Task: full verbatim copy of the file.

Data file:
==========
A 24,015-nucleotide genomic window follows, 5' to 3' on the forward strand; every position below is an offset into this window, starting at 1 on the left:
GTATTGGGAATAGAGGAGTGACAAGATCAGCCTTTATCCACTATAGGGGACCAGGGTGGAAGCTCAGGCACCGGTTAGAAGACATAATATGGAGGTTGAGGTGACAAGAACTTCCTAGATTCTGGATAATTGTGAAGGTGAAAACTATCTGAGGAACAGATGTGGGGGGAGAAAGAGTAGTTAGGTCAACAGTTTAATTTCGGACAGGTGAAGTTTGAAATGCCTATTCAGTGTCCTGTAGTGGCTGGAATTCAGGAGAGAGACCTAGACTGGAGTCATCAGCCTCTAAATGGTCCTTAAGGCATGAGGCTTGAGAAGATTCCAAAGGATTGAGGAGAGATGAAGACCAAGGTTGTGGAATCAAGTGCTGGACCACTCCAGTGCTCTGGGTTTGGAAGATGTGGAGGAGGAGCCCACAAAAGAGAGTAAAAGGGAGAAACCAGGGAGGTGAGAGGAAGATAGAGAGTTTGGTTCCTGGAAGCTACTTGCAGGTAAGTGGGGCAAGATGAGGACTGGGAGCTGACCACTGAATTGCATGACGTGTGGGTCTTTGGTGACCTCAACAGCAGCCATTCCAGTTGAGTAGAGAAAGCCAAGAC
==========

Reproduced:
A 24,015-nucleotide genomic window follows, 5' to 3' on the forward strand; every position below is an offset into this window, starting at 1 on the left:
GTATTGGGAATAGAGGAGTGACAAGATCAGCCTTTATCCACTATAGGGGACCAGGGTGGAAGCTCAGGCACCGGTTAGAAGACATAATATGGAGGTTGAGGTGACAAGAACTTCCTAGATTCTGGATAATTGTGAAGGTGAAAACTATCTGAGGAACAGATGTGGGGGGAGAAAGAGTAGTTAGGTCAACAGTTTAATTTCGGACAGGTGAAGTTTGAAATGCCTATTCAGTGTCCTGTAGTGGCTGGAATTCAGGAGAGAGACCTAGACTGGAGTCATCAGCCTCTAAATGGTCCTTAAGGCATGAGGCTTGAGAAGATTCCAAAGGATTGAGGAGAGATGAAGACCAAGGTTGTGGAATCAAGTGCTGGACCACTCCAGTGCTCTGGGTTTGGAAGATGTGGAGGAGGAGCCCACAAAAGAGAGTAAAAGGGAGAAACCAGGGAGGTGAGAGGAAGATAGAGAGTTTGGTTCCTGGAAGCTACTTGCAGGTAAGTGGGGCAAGATGAGGACTGGGAGCTGACCACTGAATTGCATGACGTGTGGGTCTTTGGTGACCTCAACAGCAGCCATTCCAGTTGAGTAGAGAAAGCCAAGAC